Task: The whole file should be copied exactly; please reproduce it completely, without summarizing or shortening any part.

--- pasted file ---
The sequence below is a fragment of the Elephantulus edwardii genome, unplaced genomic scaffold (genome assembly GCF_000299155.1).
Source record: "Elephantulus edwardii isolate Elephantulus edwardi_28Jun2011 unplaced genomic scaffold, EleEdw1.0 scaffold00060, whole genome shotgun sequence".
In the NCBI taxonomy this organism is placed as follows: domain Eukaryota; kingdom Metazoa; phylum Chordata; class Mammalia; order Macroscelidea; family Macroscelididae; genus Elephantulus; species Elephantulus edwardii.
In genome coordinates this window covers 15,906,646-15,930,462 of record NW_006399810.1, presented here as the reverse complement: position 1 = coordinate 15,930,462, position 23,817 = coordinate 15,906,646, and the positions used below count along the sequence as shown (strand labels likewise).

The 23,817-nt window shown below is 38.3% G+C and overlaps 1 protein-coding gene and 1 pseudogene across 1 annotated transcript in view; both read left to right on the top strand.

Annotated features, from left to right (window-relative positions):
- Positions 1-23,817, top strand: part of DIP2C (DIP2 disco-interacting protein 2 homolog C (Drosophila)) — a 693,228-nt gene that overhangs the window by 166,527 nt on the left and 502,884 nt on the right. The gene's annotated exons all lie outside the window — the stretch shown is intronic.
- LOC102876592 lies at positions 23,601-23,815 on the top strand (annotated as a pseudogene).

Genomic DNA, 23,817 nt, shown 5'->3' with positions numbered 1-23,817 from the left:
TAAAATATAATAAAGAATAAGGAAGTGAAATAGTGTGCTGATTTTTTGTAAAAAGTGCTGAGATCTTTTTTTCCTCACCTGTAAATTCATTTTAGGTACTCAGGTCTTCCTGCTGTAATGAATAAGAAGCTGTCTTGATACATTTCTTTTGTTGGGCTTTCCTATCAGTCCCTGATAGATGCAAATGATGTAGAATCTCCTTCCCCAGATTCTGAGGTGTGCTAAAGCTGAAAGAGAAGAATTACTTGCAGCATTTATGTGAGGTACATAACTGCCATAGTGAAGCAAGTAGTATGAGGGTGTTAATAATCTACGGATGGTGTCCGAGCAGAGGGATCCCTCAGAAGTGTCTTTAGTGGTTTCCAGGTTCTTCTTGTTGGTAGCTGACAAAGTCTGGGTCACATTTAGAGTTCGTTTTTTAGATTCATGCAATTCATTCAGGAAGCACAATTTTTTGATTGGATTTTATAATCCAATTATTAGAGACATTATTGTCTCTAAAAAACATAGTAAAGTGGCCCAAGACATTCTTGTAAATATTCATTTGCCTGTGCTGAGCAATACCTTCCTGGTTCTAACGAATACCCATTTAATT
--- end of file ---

The sequence below is a fragment of the Elephantulus edwardii genome, unplaced genomic scaffold (genome assembly GCF_000299155.1).
Source record: "Elephantulus edwardii isolate Elephantulus edwardi_28Jun2011 unplaced genomic scaffold, EleEdw1.0 scaffold00060, whole genome shotgun sequence".
In the NCBI taxonomy this organism is placed as follows: domain Eukaryota; kingdom Metazoa; phylum Chordata; class Mammalia; order Macroscelidea; family Macroscelididae; genus Elephantulus; species Elephantulus edwardii.
In genome coordinates this window covers 15,906,646-15,930,462 of record NW_006399810.1, presented here as the reverse complement: position 1 = coordinate 15,930,462, position 23,817 = coordinate 15,906,646, and the positions used below count along the sequence as shown (strand labels likewise).

The 23,817-nt window shown below is 38.3% G+C and overlaps 1 protein-coding gene and 1 pseudogene across 1 annotated transcript in view; both read left to right on the top strand.

Annotated features, from left to right (window-relative positions):
- Positions 1-23,817, top strand: part of DIP2C (DIP2 disco-interacting protein 2 homolog C (Drosophila)) — a 693,228-nt gene that overhangs the window by 166,527 nt on the left and 502,884 nt on the right. The gene's annotated exons all lie outside the window — the stretch shown is intronic.
- LOC102876592 lies at positions 23,601-23,815 on the top strand (annotated as a pseudogene).

Genomic DNA, 23,817 nt, shown 5'->3' with positions numbered 1-23,817 from the left:
TAAAATATAATAAAGAATAAGGAAGTGAAATAGTGTGCTGATTTTTTGTAAAAAGTGCTGAGATCTTTTTTTCCTCACCTGTAAATTCATTTTAGGTACTCAGGTCTTCCTGCTGTAATGAATAAGAAGCTGTCTTGATACATTTCTTTTGTTGGGCTTTCCTATCAGTCCCTGATAGATGCAAATGATGTAGAATCTCCTTCCCCAGATTCTGAGGTGTGCTAAAGCTGAAAGAGAAGAATTACTTGCAGCATTTATGTGAGGTACATAACTGCCATAGTGAAGCAAGTAGTATGAGGGTGTTAATAATCTACGGATGGTGTCCGAGCAGAGGGATCCCTCAGAAGTGTCTTTAGTGGTTTCCAGGTTCTTCTTGTTGGTAGCTGACAAAGTCTGGGTCACATTTAGAGTTCGTTTTTTAGATTCATGCAATTCATTCAGGAAGCACAATTTTTTGATTGGATTTTATAATCCAATTATTAGAGACATTATTGTCTCTAAAAAACATAGTAAAGTGGCCCAAGACATTCTTGTAAATATTCATTTGCCTGTGCTGAGCAATACCTTCCTGGTTCTAACGAATACCCATTTAATT